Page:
Saturday, December 31, 2011

Using Reporters in Approval Tests

Today I pushed new versions of ApprovalTests for both C# and Java to SourceForge.  Updates include new capabilities around the Reporters feature set for ApprovalTests. These enhancements were driven by feature requests from  Peik Aschan(@peikas).  He and I pair-programmed remotely (he lives in Finland) to extend ApprovalTests per his ‘asks’.  If you are using ApprovalTests and have an idea for a feature, please ping me via twitter @LlewellynFalco and I’ll pair with you to code up your idea as well.

Why Use Reporters?

I assume that you have tried out Reporters if you are reading this blog, however, just to get us started, I’ll remind you that a Reporter is called when an ApprovalTest fails.  The three reasons for using different types of reporters are as below.

Visualizing Results

The output of a failed  ApprovalTest can range from simple (a text file) to complex (*.png, *.html, *.mp3, etc…)  If you get a *.html file, then you do not usually want to see the ‘page source’ output, rather you can usually more easily view (and approve) a HTML-rendered view.  Because of this, you might want to decorate your class or method with


Comparing Results

Of course, not only do ApprovalTests Reporters tell you the results, but also the results can help you determine what has changed since they last passed.  While the screenshot above will help you to understand what the web page LOOKS like, it won’t help you to figure out why the test is no longer passing.  To get more granular information, you may want to use a different Reporter, such as the DiffReporter.  Output is shown below.



Approving the Results

The last reason to use a particular Reporter is to make the ability for you to approve the dersired output of the test easier.  The DiffReporter is most often used for this, because you can just right click in your particular differencing tool (TortoiseMerge is shown above, BeyondCompare, WinMerge or KDiff can also be used) and approve the output ‘approve whole file’. 

In this release of ApprovalTests, I’ve added a new reporter to increase the flexibility of approving.  That reporter is called the ClipboardReporter and here is how it works.  Rather than launching the output in any tool, this reporter creates the command-line output needed so that you can move the results file to the approved file quickly.  It automatically adds this command to your clipboard:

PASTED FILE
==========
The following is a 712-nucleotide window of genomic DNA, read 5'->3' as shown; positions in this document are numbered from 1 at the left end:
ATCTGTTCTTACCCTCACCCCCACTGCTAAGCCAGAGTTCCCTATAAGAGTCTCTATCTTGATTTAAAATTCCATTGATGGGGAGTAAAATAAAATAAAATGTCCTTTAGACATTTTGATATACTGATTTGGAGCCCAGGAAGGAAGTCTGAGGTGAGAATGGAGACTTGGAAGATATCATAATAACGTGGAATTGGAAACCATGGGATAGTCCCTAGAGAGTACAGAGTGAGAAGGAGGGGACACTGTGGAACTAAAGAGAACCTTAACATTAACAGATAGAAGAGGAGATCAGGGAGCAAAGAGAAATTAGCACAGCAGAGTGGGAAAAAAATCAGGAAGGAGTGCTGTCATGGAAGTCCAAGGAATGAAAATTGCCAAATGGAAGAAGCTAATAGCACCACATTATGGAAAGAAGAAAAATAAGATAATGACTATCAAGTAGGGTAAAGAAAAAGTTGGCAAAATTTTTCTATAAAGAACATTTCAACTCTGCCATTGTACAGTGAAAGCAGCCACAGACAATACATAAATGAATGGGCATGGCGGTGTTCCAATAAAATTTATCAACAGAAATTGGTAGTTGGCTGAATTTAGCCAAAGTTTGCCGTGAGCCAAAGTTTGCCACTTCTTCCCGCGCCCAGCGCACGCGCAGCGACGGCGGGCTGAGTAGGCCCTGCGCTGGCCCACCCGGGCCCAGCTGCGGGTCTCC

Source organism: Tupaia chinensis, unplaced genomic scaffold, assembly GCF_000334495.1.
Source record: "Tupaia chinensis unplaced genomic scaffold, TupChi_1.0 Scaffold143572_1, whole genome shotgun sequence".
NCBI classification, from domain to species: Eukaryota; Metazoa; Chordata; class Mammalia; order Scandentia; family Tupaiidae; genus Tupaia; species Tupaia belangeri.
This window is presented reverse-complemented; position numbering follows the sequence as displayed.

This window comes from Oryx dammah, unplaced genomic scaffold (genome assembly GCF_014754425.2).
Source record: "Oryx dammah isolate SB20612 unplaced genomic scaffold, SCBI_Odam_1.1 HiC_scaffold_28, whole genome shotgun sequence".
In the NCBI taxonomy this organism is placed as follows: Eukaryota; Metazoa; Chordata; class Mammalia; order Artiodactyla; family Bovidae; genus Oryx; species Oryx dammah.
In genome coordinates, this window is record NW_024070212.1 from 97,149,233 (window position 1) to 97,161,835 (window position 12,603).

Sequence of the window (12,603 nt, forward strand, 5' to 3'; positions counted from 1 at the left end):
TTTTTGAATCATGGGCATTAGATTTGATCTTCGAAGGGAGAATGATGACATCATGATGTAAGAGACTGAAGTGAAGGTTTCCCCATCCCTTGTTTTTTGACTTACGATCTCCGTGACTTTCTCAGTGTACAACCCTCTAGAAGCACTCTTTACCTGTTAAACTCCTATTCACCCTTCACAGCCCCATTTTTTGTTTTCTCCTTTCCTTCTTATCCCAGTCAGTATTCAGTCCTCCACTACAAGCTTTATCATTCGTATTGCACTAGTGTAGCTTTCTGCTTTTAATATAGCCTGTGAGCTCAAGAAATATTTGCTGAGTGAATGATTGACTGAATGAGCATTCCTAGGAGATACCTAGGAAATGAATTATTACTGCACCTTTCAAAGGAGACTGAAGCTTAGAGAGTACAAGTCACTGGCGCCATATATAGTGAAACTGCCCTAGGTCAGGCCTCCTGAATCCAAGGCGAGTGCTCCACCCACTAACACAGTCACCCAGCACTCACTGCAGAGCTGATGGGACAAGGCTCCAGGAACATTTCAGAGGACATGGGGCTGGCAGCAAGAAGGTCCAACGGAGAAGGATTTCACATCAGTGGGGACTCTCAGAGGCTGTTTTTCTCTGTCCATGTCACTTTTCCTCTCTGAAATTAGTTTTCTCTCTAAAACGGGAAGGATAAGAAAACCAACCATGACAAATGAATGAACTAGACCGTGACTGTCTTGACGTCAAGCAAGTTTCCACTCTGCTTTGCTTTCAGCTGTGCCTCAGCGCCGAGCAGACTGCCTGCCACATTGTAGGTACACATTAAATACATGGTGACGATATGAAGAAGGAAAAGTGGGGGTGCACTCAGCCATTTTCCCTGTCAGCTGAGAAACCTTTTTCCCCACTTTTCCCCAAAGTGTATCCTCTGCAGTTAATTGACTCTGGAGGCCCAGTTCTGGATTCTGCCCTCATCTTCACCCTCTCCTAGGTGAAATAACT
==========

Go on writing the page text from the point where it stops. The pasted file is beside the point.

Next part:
Simply open a command prompt and past the contents of the clipboard in to the command prompt window to approve the file.

How to use Reporters

In the release, we have added the ability to decorate an assembly (C# only), class or method with multiple reporters.  This is easy to do, just add the reporters of interest to the level, separated by commas.  The current list of reporters is as follows:

C# Reporters Java Reporters

Here is the code example for the scenario described above, i.e. both HTML (browser) and Diff (source comparison) using Tortoise Diff.

1: using ApprovalTests.Reporters;
2: using NUnit.Framework;
4: namespace ApprovalTests.Tests.Html
5: {
6: [TestFixture]
7: [UseReporter(typeof(DiffReporter), typeof(FileLauncherReporter))]
8: public class HtmlTest
9: {
10: [Test]
11: public static void TestHtml()
12: {
13: Approvals.ApproveHtml("<html><body><div style='font-family:Broadway;font-size:18'> Web Page from ApprovalTests</div></body></html>");
14: }
15: }
16: }

I have found that using the right Reporter or Reporters at the right time in the testing cycle has made me more productive. Let me know how it works for you.
Happy testing!